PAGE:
2. Why does St. Paul, when speaking of those who shall be found on earth when Christ shall descend from heaven, add, "We which are alive, and remain at the coming of the Lord?" Did he flatter himself to be of that number? Some critics have thought so: and when pressed by those words in the second Epistle to Timothy, "The time of my departure is at hand; I am ready to be offered up;" they have replied, that St. Paul had changed his ideas, and divested himself of the illusive hope that he should never die!
But this is a very extraordinary kind of consolation: St. Paul still left the Thessalonians in their old mistake, that some of them should still live to see the last day; why did he not undeceive them? Why did he not say, to console them in their trouble, that the consummation of the ages was, as yet, a very distant period; and that the living and the dead should rise on the same day! This is the fourth, and most considerable difficulty in the words of my text.
But how many arguments might I not adduce to refute this error, if it required refutation, and did not refute itself? How should St. Paul, who had not only the gift of inspiration, but who declared that what he said was by the word of the Lord, or according to his miracu- IV. The apostles seem to have been ignolous gift, fall into so great a mistake in speak-rant whether the end of the world should haping on this subject? How do they reconcile pen in their time, or whether it should be at this presumption with what he says of the re- the distance of many ages; and it seems that surrection in his epistles, written prior to this, by so closely circumscribing the knowledge of from which we have taken our text? Not to inspired men, we derogate from their claims multiply arguments, there are some texts in of inspiration.-A whole dissertation would which St. Paul seems to class himself with scarcely suffice to remove this difficulty; I those who shall rise, seeing he says "we." Let shall content myself with opening the sources us next attend to that in the second Epistle of its solution. to the Corinthians: God, "who raised up the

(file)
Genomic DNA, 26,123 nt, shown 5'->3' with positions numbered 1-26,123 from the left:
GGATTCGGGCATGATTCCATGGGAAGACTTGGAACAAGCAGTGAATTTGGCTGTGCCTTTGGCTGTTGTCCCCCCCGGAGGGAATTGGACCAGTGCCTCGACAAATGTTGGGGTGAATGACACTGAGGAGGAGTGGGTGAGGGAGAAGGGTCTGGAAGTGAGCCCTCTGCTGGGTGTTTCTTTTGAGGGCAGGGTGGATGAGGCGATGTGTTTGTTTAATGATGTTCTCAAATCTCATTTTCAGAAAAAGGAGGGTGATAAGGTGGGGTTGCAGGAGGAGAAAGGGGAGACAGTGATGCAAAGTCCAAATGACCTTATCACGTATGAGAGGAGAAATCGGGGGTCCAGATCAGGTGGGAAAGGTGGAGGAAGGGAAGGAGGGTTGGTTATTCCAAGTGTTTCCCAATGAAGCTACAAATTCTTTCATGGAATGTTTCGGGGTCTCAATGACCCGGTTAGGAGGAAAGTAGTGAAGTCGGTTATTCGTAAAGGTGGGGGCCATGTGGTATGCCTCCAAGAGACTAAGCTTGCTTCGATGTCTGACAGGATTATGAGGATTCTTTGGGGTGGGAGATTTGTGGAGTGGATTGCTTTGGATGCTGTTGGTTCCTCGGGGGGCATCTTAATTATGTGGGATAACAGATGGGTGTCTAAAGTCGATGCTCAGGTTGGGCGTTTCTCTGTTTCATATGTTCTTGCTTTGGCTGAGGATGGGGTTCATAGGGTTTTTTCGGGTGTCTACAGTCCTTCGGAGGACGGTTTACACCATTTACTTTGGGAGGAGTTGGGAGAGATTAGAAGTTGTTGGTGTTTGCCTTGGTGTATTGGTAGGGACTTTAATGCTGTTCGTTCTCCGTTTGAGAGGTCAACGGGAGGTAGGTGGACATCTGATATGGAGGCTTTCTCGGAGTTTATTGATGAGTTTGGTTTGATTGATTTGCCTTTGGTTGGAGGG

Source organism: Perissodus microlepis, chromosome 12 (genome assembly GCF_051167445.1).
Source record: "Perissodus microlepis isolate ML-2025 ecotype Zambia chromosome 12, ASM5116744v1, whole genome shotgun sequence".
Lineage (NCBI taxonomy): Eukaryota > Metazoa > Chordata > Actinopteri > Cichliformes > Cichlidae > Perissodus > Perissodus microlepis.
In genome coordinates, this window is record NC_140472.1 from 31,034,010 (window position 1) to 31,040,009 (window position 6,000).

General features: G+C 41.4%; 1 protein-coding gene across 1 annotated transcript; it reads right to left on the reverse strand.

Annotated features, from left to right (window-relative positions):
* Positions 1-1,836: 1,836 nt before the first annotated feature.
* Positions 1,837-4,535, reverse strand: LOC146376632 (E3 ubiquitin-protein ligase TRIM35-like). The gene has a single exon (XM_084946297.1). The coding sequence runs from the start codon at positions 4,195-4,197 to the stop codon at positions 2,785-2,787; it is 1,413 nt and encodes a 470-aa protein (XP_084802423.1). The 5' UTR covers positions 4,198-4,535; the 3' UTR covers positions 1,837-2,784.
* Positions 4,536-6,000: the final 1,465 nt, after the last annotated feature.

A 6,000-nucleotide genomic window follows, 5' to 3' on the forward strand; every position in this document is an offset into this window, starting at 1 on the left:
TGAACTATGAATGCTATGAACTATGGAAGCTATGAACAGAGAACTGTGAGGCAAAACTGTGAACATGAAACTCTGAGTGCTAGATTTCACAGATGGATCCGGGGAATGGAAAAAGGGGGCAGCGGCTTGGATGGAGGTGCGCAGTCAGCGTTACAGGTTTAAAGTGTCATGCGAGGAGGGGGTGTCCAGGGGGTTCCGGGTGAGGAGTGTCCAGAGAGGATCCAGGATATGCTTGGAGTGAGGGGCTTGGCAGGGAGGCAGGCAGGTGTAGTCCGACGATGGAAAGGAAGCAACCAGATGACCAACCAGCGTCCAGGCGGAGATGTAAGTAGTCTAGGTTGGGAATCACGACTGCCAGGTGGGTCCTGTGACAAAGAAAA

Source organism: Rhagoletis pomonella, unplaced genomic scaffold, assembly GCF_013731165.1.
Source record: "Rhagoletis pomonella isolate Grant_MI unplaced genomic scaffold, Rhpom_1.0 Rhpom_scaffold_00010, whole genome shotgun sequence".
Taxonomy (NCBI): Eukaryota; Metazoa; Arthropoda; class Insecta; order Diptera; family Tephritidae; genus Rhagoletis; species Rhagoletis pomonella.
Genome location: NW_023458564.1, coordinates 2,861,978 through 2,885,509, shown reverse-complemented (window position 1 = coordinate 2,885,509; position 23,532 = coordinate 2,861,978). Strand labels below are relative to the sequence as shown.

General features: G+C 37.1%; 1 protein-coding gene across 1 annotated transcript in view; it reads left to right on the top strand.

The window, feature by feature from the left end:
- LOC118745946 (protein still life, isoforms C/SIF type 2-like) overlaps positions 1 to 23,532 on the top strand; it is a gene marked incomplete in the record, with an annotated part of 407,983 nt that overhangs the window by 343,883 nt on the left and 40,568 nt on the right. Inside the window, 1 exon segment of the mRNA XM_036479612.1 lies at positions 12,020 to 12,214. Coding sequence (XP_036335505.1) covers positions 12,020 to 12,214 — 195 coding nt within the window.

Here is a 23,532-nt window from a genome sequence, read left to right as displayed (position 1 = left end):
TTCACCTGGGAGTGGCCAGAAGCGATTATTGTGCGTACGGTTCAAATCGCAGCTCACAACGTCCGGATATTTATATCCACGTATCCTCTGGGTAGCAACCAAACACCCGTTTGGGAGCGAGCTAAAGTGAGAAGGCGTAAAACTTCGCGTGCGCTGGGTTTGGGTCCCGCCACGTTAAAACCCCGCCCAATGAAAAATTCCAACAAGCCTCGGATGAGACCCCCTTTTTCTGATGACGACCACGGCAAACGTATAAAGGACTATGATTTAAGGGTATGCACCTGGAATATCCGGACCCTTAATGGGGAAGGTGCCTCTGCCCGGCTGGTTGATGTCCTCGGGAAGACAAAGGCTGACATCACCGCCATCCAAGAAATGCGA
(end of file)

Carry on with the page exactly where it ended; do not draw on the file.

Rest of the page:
1. Ignorance of one truth is unconnected
with the revelation of another truth; I would say, it does not follow that the Holy Spirit has not revealed certain things to sacred authors, because he has not revealed them to others. We are assured he did not acquaint them with the epoch of the consummation of the ages. This epoch was not only concealed from the apostles, but also from Jesus Christ considered as a man; hence when speaking of the last day, he said, that neither the angels in heaven, nor even the Son of man, knew when it should occur; the secret being reserved with God alone, Mark xiii. 32.
2. Though the apostles might be ignorant of the final period of the world, though they might have left the Christians of their own age in the presumption that they might survive to the end of the world, the point however they have left undetermined. The texts which seem repugnant to what I say, regard the destruction of Jerusalem, and not the day of judgment; but it is not possible to examine them here in support of what I assert.
3. But though the apostles were ignorant of the final period of the world, they were confident, however, that it should not come till the prophecies, respecting the destiny of the church, were accomplished. This is suggested by St. Paul in his second Epistle to the Thessalonians: "Now, we beseech you, brethren, by the coming of our Lord Jesus Christ, and by our gathering together unto him, that ye be not soon shaken in your mind," or troubled, "neither by spirit, nor by word, nor by letter, as from us, as though the day of Christ was at hand. Let no man deceive you in any way whatever; for the day of the Lord shall not come until the revolt shall have previously happened, and till that man of sin, the son of perdition, shall be revealed," chap. ii.
4. In fine, the apostles leaving the question undecided respecting the final period of the world; a question not essential to salvation, have determined the points of which we cannot be ignorant in order to be saved; I would say, the manner in which men should live to whom this period was unknown. They have drawn conclusions the most just and certain from the uncertainty in which those Christians were placed. They have inferred, that the church being ignorant of the day in which Christ shall come to judge the world, should be always ready for that event. But brevity obliges me to suppress the texts whence the inferences are deduced.
II. Having sufficiently discharged the duties of the critic, I proceed to those of the preacher. Taking the words of St. Paul in all their extent, we see the sentiments with which we should be animated when called to survive our dearest friends, which we shall now discuss.
St. Paul does not condemn all sorts of sorrow occasioned by the loss of those we love; he requires only that Christians should not be inconsolable in these circumstances, as those who have no hope. Hence, there is both a criminal and an innocent sorrow. The criminal sorrow is that which confounds us with those who are destitute of hope; but the innocent sorrow is compatible with the Christian hope. On these points we shall enter into some detail. First, The sorrow occasioned to us by the VOL. II.-43